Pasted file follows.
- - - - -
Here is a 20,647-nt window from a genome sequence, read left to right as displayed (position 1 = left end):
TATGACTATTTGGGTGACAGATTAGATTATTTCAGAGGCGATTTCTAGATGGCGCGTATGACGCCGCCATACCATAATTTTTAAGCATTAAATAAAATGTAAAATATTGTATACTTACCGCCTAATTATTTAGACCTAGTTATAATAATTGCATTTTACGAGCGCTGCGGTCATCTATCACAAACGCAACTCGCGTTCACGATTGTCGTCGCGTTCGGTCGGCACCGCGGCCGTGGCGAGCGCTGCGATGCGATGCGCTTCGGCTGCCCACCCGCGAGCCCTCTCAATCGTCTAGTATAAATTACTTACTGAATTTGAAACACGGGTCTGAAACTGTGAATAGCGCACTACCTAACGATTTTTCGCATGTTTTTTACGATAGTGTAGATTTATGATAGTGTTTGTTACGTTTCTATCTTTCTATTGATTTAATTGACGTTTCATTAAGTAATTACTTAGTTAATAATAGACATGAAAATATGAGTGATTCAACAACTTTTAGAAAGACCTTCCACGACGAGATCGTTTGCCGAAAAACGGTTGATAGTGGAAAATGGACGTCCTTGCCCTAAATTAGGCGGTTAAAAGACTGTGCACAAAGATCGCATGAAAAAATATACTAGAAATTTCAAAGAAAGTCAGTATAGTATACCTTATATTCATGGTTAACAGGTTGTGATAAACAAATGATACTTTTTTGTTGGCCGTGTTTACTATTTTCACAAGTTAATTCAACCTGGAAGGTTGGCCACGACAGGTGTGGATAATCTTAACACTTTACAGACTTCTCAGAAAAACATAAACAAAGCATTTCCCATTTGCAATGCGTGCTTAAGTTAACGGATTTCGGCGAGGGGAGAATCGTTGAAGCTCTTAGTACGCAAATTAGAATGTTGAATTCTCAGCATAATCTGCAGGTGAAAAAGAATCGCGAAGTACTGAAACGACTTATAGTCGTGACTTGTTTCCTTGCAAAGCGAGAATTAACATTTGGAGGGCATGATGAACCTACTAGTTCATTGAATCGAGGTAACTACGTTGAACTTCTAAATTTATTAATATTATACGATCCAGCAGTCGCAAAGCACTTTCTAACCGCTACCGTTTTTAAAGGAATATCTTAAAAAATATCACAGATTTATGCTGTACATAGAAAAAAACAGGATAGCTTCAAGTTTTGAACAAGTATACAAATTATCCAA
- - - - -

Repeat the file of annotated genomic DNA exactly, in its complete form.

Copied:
Here is a 20,647-nt window from a genome sequence, read left to right as displayed (position 1 = left end):
TATGACTATTTGGGTGACAGATTAGATTATTTCAGAGGCGATTTCTAGATGGCGCGTATGACGCCGCCATACCATAATTTTTAAGCATTAAATAAAATGTAAAATATTGTATACTTACCGCCTAATTATTTAGACCTAGTTATAATAATTGCATTTTACGAGCGCTGCGGTCATCTATCACAAACGCAACTCGCGTTCACGATTGTCGTCGCGTTCGGTCGGCACCGCGGCCGTGGCGAGCGCTGCGATGCGATGCGCTTCGGCTGCCCACCCGCGAGCCCTCTCAATCGTCTAGTATAAATTACTTACTGAATTTGAAACACGGGTCTGAAACTGTGAATAGCGCACTACCTAACGATTTTTCGCATGTTTTTTACGATAGTGTAGATTTATGATAGTGTTTGTTACGTTTCTATCTTTCTATTGATTTAATTGACGTTTCATTAAGTAATTACTTAGTTAATAATAGACATGAAAATATGAGTGATTCAACAACTTTTAGAAAGACCTTCCACGACGAGATCGTTTGCCGAAAAACGGTTGATAGTGGAAAATGGACGTCCTTGCCCTAAATTAGGCGGTTAAAAGACTGTGCACAAAGATCGCATGAAAAAATATACTAGAAATTTCAAAGAAAGTCAGTATAGTATACCTTATATTCATGGTTAACAGGTTGTGATAAACAAATGATACTTTTTTGTTGGCCGTGTTTACTATTTTCACAAGTTAATTCAACCTGGAAGGTTGGCCACGACAGGTGTGGATAATCTTAACACTTTACAGACTTCTCAGAAAAACATAAACAAAGCATTTCCCATTTGCAATGCGTGCTTAAGTTAACGGATTTCGGCGAGGGGAGAATCGTTGAAGCTCTTAGTACGCAAATTAGAATGTTGAATTCTCAGCATAATCTGCAGGTGAAAAAGAATCGCGAAGTACTGAAACGACTTATAGTCGTGACTTGTTTCCTTGCAAAGCGAGAATTAACATTTGGAGGGCATGATGAACCTACTAGTTCATTGAATCGAGGTAACTACGTTGAACTTCTAAATTTATTAATATTATACGATCCAGCAGTCGCAAAGCACTTTCTAACCGCTACCGTTTTTAAAGGAATATCTTAAAAAATATCACAGATTTATGCTGTACATAGAAAAAAACAGGATAGCTTCAAGTTTTGAACAAGTATACAAATTATCCAA